Steam Packet Radio Logo  
company  | contact us  | products  | support  | solutions  | press  | mail us  | mail page

Frequency Hopping


Direct Sequence

First lets start out by saying that each technology has its strengths and weaknesses. It depends on your needs.

A quick overview of each technology.

Frequency Hopping (FHSS): derived from military radio technology where it was designed to be inherently secure and reliable under adverse battle conditions. Divides the available 83.5 MHz spectrum (in most countries) into 79 1 MHz channels, the Radio then hops around these 79 channels in a 'pseudo-random' sequence and using all 79 frequencies every 30 seconds.

Direct Sequence (DSSS): designed by two vendors to increase the available speed on the wireless network. Divides the available 83.5 MHz spectrum (in most countries) into 3 wide-band 20 MHz channels. Uses an 11 bit spreading code to reduce the possible interference on signals in each wide-band channel.

We wanted the most cost-effective, reliable wireless communication we could build or find.

We'll accept - reluctantly - a customer can suffer performance problems from time to time to due adjacent wireless and other radiating installations BUT NEVER a shut-out.

Reliable wireless performance is a combination of:

Transmission Power
Receiver sensitivity
Antenna design and diversity
Alternate routing
Noise (competing installations)

We control the amount of radio power we can cost-effective supply (in our case a very high 200mW). Our radios are very sensitive (-89 dB). We can and do supply very cost-effective antenna's. We can advise customers on the range and antennas to be used. We provide alternate radio access (mesh network technology).

We cannot control the 'noise' from competing installations and other 'noise' sources. For outdoor operations we believe 'noise' is the key element in the equation.

As wireless systems becomes more popular (and that is inevitable) we must start from the following worst case assumptions:

It's very noisy out there
It's going to get worse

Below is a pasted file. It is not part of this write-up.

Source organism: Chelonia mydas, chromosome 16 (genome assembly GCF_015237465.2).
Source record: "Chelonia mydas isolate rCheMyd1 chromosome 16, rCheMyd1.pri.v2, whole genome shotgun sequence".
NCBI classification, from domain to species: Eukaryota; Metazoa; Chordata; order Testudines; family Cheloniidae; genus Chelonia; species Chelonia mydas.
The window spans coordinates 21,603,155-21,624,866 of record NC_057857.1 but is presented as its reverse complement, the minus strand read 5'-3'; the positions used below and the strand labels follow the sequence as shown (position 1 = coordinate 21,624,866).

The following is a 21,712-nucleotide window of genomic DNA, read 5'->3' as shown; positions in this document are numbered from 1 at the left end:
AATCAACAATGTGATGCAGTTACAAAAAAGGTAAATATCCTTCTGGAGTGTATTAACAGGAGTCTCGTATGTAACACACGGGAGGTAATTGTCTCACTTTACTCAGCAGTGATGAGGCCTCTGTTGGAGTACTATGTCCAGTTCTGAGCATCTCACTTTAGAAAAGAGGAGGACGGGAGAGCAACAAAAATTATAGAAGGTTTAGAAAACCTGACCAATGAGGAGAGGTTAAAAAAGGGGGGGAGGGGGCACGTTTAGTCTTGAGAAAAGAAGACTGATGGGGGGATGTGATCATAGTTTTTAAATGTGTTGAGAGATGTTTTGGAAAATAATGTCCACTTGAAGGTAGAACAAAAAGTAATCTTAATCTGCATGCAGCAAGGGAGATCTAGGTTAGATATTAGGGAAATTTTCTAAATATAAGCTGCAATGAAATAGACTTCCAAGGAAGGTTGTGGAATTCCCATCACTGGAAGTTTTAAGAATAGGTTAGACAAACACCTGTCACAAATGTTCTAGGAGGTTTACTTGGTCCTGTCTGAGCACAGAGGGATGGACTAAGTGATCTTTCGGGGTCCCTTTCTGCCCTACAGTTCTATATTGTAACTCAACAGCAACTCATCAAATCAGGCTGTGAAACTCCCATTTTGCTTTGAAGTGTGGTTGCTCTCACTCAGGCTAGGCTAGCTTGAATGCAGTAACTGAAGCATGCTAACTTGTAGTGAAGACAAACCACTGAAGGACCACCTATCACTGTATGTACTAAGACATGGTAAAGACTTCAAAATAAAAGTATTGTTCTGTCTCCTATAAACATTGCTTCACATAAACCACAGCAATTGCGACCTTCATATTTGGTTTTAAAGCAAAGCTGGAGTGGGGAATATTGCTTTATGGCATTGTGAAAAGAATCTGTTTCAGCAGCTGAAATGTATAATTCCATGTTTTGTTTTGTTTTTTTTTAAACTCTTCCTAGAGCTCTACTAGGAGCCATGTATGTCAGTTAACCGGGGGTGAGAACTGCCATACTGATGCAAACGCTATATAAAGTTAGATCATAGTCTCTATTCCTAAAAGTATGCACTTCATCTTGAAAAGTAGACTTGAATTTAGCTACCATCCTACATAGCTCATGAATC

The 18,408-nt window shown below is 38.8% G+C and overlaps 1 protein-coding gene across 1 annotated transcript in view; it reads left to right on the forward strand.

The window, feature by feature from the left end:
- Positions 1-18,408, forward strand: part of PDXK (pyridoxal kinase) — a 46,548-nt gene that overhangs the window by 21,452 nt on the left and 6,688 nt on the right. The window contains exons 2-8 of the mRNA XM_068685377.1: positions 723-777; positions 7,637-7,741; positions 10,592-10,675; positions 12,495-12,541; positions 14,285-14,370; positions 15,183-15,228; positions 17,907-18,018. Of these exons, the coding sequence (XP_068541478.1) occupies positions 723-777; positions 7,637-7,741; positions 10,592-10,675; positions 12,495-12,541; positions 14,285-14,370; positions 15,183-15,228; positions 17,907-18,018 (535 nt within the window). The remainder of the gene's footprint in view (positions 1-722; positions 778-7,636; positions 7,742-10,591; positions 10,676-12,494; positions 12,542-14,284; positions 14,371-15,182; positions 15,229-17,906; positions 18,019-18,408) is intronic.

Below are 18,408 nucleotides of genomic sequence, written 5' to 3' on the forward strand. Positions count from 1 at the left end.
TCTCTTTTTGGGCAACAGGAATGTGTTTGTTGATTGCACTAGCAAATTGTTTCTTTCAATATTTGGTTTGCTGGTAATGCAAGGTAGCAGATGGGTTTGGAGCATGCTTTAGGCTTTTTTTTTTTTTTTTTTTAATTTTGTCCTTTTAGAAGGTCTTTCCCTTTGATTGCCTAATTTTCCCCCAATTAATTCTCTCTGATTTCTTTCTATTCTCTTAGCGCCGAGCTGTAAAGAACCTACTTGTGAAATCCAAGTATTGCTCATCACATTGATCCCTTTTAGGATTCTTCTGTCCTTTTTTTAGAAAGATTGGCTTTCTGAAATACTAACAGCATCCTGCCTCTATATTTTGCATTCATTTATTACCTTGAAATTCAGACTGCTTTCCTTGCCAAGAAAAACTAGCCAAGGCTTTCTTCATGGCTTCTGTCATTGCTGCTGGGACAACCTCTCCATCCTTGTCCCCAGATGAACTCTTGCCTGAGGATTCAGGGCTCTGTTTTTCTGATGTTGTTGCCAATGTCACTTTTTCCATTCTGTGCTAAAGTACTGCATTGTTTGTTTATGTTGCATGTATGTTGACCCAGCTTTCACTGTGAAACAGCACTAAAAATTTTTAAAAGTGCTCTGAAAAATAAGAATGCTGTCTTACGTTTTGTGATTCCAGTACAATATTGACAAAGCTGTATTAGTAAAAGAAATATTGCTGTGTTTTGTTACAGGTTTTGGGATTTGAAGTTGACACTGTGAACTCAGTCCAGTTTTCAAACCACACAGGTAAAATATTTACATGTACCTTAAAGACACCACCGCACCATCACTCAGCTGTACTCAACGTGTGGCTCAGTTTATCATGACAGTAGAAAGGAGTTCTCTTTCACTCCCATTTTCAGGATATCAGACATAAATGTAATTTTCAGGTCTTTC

Note: Pretending the problem disappears at 5.8 GHz is lunacy. The relative lack of 'noise' in this spectrum is at best a transient and temporary phenomena.

So let's play out the nightmare scenario with the two technologies.

Let's suppose our neighbour turns up a powerful (full 1 watt EIRP) DSSS radio within 100 meters. If you had been using a DS radio quite happily on the same channel you would now be shut out - 100%. Zero throughput. The FH radio would lose about 28% throughput (not good but not the end-of-the-world). So you reconfigure your DS radio to use another channel and you walk into another DS radio blasting away. Dead again. Zero throughput. Our FH radio is still operating (yes, we've lost 55% throughput) and we haven't done anything yet. So our DS radio is now moved to the 3rd channel and ... you've guessed we get hit again. Zero throughput.

The only solution for a DS system - Move location!

Our FH radio is now down to 25% throughput but still running. And we still haven't done anything to improve the situation e.g. directional antennas, alternate access (mesh networking) etc..

So our choice of radio technology boils down to this. If you can control absolutely all the interference and noise between your stations - use Direct Sequence technology (in-building, airports etc). If you can't - use Frequency Hopping.

But, what about the loss of performance you will say. DS is typically quoted as 11 Mbps (actually its not) whereas FH is only around 1 - 2Mbps. Guess what, 11 Mbps x 0 = zero Mbps.

In the real world of outdoor ISP access and network solutions Frequency Hopping is practical.

Copyright © 1994 - 2021 ZyTrax, Inc.
All rights reserved. Legal and Privacy
site by zytrax
web-master at
Last modified: July 11 2011.

lan power
radio systems
radio range
smart bridge
smart set


total costs
user density